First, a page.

Department of Education report urges colleges to teach civics

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Universities must make civic engagement and knowledge a priority or face the consequences of a struggling democracy, according to a report commissioned by the U.S. Department of Education. 

Civic learning includes knowledge of U.S. history, democracy, politics and diverse cultures and prepares students for action in their communities in order to become active citizens.

The National Task Force on Civic Learning and Democratic Engagement, which released the report, recommended that Americans “reclaim and reinvest in the fundamental civic and democratic mission of schools and of all sectors within higher education.”

The report, “A Crucible Moment: College Learning and Democracy’s Future,” was commissioned by the U.S. Department of Education under the leadership of the Global Perspective Institute Inc. and the Association of American Colleges and Universities.

Larry Braskamp, professor emeritus of education at Loyola University Chicago and senior fellow at the AAC&U, said that because many institutions are centered on job training, they lose a focus on civics.

“What we’re interested in is students understanding that they are part of a bigger world and community,” Braskamp said. “We’re hoping it’s not just one course (on civics). We’re hoping that it permeates the campus.”

Braskamp said in general, Jesuit universities have a strong focus on civic learning because it fits with their mission and views on social responsibility.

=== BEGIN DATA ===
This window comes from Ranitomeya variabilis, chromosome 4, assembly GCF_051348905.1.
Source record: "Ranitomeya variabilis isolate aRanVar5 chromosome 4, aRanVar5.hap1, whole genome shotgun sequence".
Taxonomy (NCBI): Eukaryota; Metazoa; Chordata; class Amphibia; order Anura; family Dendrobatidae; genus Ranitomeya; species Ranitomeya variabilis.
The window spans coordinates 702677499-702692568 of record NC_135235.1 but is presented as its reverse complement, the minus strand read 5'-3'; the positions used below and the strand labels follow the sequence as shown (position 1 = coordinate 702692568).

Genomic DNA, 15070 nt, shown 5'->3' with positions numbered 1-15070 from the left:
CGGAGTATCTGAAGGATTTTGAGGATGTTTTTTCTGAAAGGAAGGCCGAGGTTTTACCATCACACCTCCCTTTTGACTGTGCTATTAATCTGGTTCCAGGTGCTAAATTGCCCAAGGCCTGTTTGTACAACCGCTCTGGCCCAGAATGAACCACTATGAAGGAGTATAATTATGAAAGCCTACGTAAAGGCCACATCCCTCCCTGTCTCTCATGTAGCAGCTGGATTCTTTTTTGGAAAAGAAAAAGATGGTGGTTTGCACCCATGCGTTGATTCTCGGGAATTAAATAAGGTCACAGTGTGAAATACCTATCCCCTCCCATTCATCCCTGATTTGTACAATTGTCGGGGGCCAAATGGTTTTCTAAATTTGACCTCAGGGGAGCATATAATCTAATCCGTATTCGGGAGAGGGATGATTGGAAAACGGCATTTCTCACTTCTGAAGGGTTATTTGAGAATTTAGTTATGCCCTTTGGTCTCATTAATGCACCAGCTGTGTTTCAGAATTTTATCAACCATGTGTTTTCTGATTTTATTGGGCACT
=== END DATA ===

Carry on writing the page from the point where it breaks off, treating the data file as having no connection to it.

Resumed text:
Kim Jensen-Bohat, director of Marquette’s service learning program, said civic learning is a key component to the university’s outreach to the community.

Bohat said service learning sends about 1,400 students — almost 20 percent of the campus — out into the community each semester.

She said service learning at Marquette engages the community in ways specific to different majors and courses. For example, a class in the College of Business Administration creates databases for community organizations and a broadcasting class in the College of Communication creates marketing and promotional videos.

Marquette’s dedication to civic and service learning has gained national attention.

“I know Marquette has a very strong student service program,” said Elizabeth Hollander, former executive director of Campus Compact, a national coalition of over 1,100 university presidents dedicated to promoting service and civic engagement.

Marquette was one of the founding members of the Wisconsin chapter of Campus Compact.

She said the campus itself can promote civics by engaging the community surrounding it and discussing local issues. Faculty can also lend research to public problem-solving and can use that research to help the community.

Many schools are taking action to promote civics, Hollander said, but they are not making it a central theme as this report recommends they do.

Trevor Gundlach, a student coordinator for service learning and a sophomore in the College of Arts & Sciences, said he believes Marquette’s dedication to civics involvement is commendable.

“I believe Marquette’s service learning program is very, very well run and looked on fondly by other universities,” Gundlach said.

He said civic engagement is definitely an important issue in higher education.

“I believe that change will only begin if the educational system revamps,” he said.

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